In corrections, you are paid to serve the inmate community. But that ‘service’ is not defined to mean “Anything goes, as long as they’re quiet.” ‘Service’ in the correctional sense means Helping people overcome problems that brought them to prison. In order to be successful at this, you have to have a vested interest in the incarcerated. You have to care.

The correctional librarian needs to construct a service philosophy based on the therapeutic and programmatic needs of the incarcerated human being. Why? Because the State expects corrections to correct. The State does not require its public libraries to correct its patrons, therefore the materials and services there can be more recreational in scope. This is folly in the correctional library. Your ‘patrons’ are not patrons — they are wounded, down-and-out women and men who’ve hit rock-bottom, and wouldn’t mind a helping hand up out of the hole they’ve dug for themselves. If as the Librarian you can help lend a hand, you must.

How? Offer consequential thinking seminars. Offer bibliotherapy programs. Offer every kind of self-help and recovery book, tape, and DVD that there is. Offer career information and materials. Offer book discussion programs. Offer re-entry and reintegration material specifically written with the ex-con in mind. Instead of just the typical and often destructive (as opposed to constructive) reading material from the popular best seller lists, offer positive-recreational novels and classic literature — go out of your way to find uplifting fiction and nonfiction for these folks to try.  Offer program support for as many rehabilitative and socialization programs in your prison as you can. And let every department head in that prison know that you’re there to support them, from the education staff on down to the contract vendors.

In the public sector, you can afford to be passive and let the patron guide what you do for them. Below is a concise illustration of the typical patron-librarian dynamic:

PATRON: “Gimme.”

LIBRARIAN: “Here.”

In correctional librarianship, we focus on what are the programming needs of the incarcerated, and not so much on what they want out of the library. And when an inmate indignantly tells you “It’s my library!” you say “Let me disabuse you of that notion. This library belongs to the State — it’s not yours, and it’s not mine.”

You cannot be passive in correctional librarianship. The State–in the form of taxpayers and politicians, crime victims and the long-suffering families of criminals–says to you “These people need help. That’s why they’re here. Your role here is socialization and program support. You’ve also been trained to find information. Go find information that can help these people turn their lives around.”

You cannot wait until an inmate decides to try this text or watch this video or see what this program is like. You have to take it to the streets, and hit them where they live. You have to advertise and make them know what’s going on in the library for them to take full advantage. You gather therapeutic and socialization material, make it available, advertise, and develop programs around this material to see who bites. Also, many inmates will open up to you and confide exactly what brought them to prison. Those moments are golden opportunities to recommend a book, to encourage program attendance, to talk about the seminar you’re teaching. You get them involved. And you get yourself involved.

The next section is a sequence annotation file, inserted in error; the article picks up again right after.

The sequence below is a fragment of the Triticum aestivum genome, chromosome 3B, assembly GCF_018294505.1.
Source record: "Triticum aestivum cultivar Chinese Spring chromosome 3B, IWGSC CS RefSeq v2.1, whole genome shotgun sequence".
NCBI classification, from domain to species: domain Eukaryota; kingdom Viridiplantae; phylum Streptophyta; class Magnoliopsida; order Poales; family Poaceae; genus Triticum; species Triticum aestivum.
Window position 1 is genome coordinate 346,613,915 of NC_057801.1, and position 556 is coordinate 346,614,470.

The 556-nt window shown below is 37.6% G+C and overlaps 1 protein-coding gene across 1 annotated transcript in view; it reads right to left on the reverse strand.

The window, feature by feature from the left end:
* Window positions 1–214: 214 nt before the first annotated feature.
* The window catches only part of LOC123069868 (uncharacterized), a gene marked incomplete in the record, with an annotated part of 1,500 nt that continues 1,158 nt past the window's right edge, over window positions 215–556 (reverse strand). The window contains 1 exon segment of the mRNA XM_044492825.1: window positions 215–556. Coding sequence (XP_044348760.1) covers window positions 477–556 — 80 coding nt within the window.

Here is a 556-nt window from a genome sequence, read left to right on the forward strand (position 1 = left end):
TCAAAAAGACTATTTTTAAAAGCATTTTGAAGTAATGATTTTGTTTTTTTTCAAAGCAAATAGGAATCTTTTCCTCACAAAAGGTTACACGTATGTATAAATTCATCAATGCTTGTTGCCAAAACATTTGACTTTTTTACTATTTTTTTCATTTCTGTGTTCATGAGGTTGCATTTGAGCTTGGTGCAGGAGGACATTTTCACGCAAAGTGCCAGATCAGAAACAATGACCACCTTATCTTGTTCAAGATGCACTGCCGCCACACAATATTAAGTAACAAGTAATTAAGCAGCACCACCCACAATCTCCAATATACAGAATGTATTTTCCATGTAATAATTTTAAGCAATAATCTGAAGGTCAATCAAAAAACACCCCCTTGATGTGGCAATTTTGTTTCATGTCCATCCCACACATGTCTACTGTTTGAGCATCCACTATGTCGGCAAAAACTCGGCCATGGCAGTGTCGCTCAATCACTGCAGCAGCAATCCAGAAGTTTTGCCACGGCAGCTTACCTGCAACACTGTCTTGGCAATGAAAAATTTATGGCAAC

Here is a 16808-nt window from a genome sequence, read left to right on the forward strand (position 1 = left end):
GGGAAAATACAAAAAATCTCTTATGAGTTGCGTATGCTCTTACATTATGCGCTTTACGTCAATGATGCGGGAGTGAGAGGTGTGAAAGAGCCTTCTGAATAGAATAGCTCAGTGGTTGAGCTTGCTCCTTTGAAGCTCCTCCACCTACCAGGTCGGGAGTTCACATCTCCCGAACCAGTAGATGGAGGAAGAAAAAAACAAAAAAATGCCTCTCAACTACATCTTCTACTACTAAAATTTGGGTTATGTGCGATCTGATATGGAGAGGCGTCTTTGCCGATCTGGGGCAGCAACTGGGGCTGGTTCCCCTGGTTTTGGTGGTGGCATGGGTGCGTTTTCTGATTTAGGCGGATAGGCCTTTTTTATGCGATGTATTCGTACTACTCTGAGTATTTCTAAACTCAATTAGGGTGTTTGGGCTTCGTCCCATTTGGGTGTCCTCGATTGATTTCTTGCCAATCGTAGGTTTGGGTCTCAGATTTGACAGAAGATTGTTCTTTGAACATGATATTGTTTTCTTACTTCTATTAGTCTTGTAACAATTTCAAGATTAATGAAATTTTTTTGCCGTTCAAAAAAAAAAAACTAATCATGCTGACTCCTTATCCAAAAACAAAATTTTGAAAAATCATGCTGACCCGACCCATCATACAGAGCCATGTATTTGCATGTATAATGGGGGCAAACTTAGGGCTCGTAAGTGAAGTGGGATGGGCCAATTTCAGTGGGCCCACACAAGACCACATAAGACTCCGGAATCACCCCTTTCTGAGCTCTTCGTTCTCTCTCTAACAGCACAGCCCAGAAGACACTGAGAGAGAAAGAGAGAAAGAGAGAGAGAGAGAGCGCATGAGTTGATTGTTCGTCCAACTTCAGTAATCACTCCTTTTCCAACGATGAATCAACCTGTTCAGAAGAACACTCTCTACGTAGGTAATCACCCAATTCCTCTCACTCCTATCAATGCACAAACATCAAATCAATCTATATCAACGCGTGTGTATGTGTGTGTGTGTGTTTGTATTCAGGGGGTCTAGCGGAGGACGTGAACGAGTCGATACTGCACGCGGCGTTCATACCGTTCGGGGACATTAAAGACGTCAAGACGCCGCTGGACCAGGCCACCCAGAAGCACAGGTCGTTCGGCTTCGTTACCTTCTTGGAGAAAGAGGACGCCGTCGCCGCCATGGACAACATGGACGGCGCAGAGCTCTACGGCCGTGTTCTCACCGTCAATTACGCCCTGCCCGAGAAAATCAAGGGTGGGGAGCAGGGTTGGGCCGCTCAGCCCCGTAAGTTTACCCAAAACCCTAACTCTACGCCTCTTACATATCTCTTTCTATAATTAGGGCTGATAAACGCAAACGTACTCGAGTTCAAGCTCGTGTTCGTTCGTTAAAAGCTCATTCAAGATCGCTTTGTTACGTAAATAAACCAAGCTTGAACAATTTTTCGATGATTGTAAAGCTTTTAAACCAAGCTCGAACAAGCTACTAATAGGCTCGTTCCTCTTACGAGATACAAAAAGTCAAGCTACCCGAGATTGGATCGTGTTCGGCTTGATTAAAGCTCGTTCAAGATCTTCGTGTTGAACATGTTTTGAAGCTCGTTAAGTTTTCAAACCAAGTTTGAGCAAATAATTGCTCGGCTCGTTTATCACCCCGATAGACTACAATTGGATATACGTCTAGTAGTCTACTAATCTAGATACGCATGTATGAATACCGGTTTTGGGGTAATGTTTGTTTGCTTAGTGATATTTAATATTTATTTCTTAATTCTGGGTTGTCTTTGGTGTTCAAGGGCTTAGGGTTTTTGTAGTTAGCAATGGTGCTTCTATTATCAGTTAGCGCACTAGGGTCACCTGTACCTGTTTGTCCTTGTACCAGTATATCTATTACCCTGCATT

There is a legitimate penological objective at stake in the correctional libraries of the nation. That objective is to rehabilitate and socialize. This effort includes the incarcerated women and men who frequent the libraries. You owe it to them. You owe it to their families. You owe it to yourself and your loved ones. And you damn sure owe it to the State, your employer. The State has hired you to to simultaneously fill the roles of Authoritarian, Disciplinarian, Humanitarian, and Librarian. And all of these roles are compatible with one another; in fact, it’s the first two that make the last two possible. You establish authority and consistency so that socialization has a fighting chance to happen. You cannot have rehabilitation without good reliable security. Security and good order are paramount to the socialization efforts of the correctional librarian.

In prison, daily routine negativity is a palpable part of the air you breathe. Your efforts at socialization through the library and its services help to cut down on that negativity so that all may breathe a little easier. Any time you do something to offer the incarcerated some hope, you participate in a human miracle called redemption.  And only then is the State getting their money’s worth out of you.

You also need to encourage what we in this course refer to as unstructured socialization. This is when inmates, for reasons known only to themselves, refuse to attend any structured programming taught by prison staff, contract vendors, university professors, or volunteers. Instead, they seek self-help information on their own, and prefer reading,  watching DVDs, or writing in workbooks to participating in a classroom. Unstructured socialization is a frequent occurrence in correctional libraries. There are more of these inmates that you might think, and you must provide material for them to use. Otherwise, the State wastes many helping opportunities.

As a correctional librarian, the patrons of the library are not the people who come through its doors – it’s the people you never see. And these are the very people you must forever keep in mind, if the time that the incarcerated spend in the library is to have meaning, value, and purpose for the State — that is, for the much greater free-world community, the real patrons.